CHAMPAIGN, Ill. — University of Illinois Urbana-Champaign anthropology professor Erin Riggs has been awarded a 2022 National Endowment for the Humanities Fellowship.
Riggs is a contemporary and historical archaeologist with interests in welfare state initiatives, materiality, national belonging and displacement in the recent past.
“Congratulations to Professor Riggs on her NEH Fellowship,” Chancellor Robert J. Jones said. “Her selection for this prestigious award recognizes the excellence of her scholarship in her field, as well as the extraordinary level of humanities scholarship on our campus.”
The NEH awarded $28.1 million in grants for 204 humanities projects across the country, including 70 fellowships. The fellowship program supports advanced research in the humanities, and recipients produce articles, books, digital materials or other scholarly resources. NEH Fellowships are competitive awards granted to individual scholars pursuing projects that embody exceptional research, rigorous analysis and clear writing.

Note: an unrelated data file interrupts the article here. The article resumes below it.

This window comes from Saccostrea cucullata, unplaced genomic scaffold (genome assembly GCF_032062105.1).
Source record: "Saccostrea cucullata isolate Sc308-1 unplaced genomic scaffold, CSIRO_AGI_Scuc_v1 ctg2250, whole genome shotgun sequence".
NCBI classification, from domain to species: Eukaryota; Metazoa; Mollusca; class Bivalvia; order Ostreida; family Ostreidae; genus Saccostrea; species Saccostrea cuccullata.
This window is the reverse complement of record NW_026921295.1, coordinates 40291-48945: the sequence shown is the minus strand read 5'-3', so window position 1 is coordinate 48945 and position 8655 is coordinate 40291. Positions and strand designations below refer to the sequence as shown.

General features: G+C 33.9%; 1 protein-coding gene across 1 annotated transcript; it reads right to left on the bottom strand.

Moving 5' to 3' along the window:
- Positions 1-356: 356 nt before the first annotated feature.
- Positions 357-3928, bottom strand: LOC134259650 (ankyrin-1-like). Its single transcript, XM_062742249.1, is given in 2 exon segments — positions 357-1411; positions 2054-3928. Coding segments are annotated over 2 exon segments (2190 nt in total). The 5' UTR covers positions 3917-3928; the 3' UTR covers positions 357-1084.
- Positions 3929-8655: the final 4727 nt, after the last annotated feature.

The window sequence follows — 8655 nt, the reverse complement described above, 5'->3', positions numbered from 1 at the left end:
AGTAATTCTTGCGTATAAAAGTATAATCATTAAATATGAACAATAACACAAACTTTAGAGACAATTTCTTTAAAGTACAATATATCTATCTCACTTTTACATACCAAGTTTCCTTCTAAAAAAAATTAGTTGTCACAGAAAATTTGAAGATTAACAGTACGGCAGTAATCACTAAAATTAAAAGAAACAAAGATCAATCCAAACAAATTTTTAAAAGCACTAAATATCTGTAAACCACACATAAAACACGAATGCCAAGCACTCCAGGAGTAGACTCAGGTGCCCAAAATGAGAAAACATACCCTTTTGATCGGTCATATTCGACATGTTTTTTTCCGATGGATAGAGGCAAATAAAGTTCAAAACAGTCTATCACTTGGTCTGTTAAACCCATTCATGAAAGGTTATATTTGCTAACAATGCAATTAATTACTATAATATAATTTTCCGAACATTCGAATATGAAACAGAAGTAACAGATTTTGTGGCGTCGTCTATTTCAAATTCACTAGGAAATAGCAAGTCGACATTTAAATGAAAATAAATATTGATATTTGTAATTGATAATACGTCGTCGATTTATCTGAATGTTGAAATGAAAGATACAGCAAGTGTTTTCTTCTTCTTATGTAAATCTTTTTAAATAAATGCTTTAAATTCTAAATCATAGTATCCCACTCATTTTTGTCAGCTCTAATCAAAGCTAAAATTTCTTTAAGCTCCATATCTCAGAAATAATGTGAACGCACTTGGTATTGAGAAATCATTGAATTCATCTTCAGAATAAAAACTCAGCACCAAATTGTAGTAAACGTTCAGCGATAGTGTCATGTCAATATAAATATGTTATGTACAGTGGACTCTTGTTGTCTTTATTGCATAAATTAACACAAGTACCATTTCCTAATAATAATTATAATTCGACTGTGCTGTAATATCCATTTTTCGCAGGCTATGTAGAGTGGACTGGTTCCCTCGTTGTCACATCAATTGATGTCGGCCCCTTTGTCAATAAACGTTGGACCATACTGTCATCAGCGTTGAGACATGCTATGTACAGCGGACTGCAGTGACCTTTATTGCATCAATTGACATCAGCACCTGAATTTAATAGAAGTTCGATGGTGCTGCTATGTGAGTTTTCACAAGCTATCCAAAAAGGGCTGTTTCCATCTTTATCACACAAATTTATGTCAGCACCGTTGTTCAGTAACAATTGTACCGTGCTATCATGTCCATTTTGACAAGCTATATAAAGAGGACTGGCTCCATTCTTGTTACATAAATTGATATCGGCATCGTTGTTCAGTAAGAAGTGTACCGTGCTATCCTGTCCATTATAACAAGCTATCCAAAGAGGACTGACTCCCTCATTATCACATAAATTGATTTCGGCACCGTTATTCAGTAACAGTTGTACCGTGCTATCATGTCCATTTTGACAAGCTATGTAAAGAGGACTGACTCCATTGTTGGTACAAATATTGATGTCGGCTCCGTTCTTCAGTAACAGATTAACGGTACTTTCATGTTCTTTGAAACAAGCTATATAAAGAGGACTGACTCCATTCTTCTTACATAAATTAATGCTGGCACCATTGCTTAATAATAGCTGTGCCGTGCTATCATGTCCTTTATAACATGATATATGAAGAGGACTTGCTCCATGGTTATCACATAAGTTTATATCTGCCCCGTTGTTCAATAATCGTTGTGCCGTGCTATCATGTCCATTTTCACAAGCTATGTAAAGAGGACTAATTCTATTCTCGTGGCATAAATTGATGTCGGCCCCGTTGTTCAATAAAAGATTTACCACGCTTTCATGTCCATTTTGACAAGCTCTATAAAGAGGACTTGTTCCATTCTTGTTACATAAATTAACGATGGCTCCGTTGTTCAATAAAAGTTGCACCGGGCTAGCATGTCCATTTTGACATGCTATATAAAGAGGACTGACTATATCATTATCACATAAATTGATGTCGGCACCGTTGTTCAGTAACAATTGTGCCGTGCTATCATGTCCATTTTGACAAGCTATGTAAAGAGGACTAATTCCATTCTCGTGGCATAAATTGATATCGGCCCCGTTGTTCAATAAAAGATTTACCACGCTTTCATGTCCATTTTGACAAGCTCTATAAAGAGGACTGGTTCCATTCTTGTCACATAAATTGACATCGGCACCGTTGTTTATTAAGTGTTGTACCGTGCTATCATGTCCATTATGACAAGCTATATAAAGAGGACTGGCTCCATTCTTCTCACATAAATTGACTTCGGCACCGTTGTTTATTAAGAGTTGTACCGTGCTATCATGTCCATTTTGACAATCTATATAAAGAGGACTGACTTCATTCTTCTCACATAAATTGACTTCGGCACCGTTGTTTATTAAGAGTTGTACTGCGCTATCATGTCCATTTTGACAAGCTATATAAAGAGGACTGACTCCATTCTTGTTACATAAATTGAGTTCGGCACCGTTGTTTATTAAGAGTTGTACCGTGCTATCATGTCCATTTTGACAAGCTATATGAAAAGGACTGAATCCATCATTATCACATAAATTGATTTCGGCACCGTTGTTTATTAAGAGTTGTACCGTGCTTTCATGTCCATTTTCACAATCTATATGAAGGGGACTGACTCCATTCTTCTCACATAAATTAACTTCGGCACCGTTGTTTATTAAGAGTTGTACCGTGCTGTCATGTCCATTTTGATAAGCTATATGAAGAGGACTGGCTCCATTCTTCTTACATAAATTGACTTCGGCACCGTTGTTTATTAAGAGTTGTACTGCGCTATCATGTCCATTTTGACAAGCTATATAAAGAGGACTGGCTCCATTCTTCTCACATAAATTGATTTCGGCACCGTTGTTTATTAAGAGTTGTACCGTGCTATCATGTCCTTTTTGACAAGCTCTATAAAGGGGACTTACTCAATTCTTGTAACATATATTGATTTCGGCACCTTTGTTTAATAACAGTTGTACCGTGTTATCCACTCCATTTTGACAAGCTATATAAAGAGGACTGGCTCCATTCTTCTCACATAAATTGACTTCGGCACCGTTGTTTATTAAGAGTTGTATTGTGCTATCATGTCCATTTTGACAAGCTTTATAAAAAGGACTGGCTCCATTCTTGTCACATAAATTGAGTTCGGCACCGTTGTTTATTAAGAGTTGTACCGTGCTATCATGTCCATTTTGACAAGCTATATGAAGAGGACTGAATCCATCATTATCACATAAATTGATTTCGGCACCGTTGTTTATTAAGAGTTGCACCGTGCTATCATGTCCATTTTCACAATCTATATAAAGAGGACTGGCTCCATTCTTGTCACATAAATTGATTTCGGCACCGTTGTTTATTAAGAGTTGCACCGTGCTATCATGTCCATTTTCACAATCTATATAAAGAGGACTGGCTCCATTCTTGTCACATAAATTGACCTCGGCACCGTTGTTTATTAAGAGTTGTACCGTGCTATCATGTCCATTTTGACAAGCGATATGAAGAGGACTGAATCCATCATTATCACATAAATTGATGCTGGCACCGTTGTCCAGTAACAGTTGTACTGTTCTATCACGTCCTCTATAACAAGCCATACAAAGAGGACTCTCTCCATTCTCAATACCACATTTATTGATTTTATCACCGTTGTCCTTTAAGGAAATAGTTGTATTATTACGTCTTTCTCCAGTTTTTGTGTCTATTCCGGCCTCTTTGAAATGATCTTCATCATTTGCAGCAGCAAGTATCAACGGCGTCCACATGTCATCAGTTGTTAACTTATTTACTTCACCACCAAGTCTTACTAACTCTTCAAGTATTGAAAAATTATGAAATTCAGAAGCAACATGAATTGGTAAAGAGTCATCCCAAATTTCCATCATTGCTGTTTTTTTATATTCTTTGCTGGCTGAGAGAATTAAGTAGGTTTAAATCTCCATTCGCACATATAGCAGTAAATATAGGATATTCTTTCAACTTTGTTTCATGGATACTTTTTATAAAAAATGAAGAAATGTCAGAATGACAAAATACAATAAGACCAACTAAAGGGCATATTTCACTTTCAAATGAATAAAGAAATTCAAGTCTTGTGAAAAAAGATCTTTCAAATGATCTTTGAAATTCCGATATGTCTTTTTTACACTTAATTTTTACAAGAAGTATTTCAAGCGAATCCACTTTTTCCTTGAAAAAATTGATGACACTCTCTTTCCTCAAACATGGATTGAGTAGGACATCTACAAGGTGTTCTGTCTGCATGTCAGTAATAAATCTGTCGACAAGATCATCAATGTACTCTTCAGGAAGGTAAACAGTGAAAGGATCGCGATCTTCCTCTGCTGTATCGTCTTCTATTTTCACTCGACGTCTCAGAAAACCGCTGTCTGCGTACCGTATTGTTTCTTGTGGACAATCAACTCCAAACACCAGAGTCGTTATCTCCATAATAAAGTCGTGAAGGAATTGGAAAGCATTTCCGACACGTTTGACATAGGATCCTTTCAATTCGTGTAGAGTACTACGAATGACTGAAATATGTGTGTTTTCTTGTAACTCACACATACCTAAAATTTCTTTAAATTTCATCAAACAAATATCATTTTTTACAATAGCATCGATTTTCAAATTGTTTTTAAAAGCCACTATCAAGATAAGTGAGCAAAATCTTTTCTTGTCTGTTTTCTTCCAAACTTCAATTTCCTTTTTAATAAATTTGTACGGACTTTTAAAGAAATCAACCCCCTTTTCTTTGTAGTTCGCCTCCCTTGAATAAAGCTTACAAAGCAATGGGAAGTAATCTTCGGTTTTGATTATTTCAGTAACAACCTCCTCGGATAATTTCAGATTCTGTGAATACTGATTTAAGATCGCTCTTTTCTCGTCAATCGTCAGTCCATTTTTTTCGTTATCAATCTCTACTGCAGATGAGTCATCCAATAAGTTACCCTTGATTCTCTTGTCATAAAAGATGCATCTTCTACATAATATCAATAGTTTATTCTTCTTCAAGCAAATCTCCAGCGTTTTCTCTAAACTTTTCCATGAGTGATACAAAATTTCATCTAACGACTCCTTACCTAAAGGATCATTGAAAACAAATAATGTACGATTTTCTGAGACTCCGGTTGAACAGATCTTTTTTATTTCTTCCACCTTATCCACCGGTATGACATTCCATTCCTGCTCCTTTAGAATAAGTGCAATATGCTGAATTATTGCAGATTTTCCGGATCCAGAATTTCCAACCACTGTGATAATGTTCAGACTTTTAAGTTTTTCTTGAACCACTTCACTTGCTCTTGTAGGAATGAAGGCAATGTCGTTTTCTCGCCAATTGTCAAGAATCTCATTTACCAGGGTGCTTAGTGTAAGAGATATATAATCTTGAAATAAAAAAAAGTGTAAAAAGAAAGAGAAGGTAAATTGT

The NEH has received an average of 1,120 applications per year for fellowships in the last five rounds of competition, according to the NEH website. During that time, it awarded an average of 79 fellowships per year for a funding rate of 7%, making the fellowships among the most competitive humanities awards in the country.
Riggs’ book project, “An Archaeology of Refugee Resettlement,” considers events following the 1947 Partition of India and Pakistan, focusing on how refugees in Delhi, India, have interacted with resettlement homes, dramatically altering and improving them to suit their unique goals and needs. Her research traces how individual household-level actions transformed the city. Rows of identical rudimentary housing units have become celebrated modern neighborhoods of high-value complexes. These material changes served to substantiate refugee communities’ new identities as citizens and enable them to obtain an impressive degree of social acceptance and material success.
Riggs’ research will result in an urban history of post-Partition Delhi told through maps, individual accounts and images of home spaces. This portrait of Delhi’s built landscape history challenges assumptions about the perpetual aid-dependency of refugee communities, the potential effectiveness of public housing and the mutability of national belonging.
The National Endowment for the Humanities is an independent federal agency and one of the largest funders of humanities programs in the United States. It supports research and learning in history, literature, philosophy and other areas of the humanities by funding selected peer-reviewed proposals from around the nation.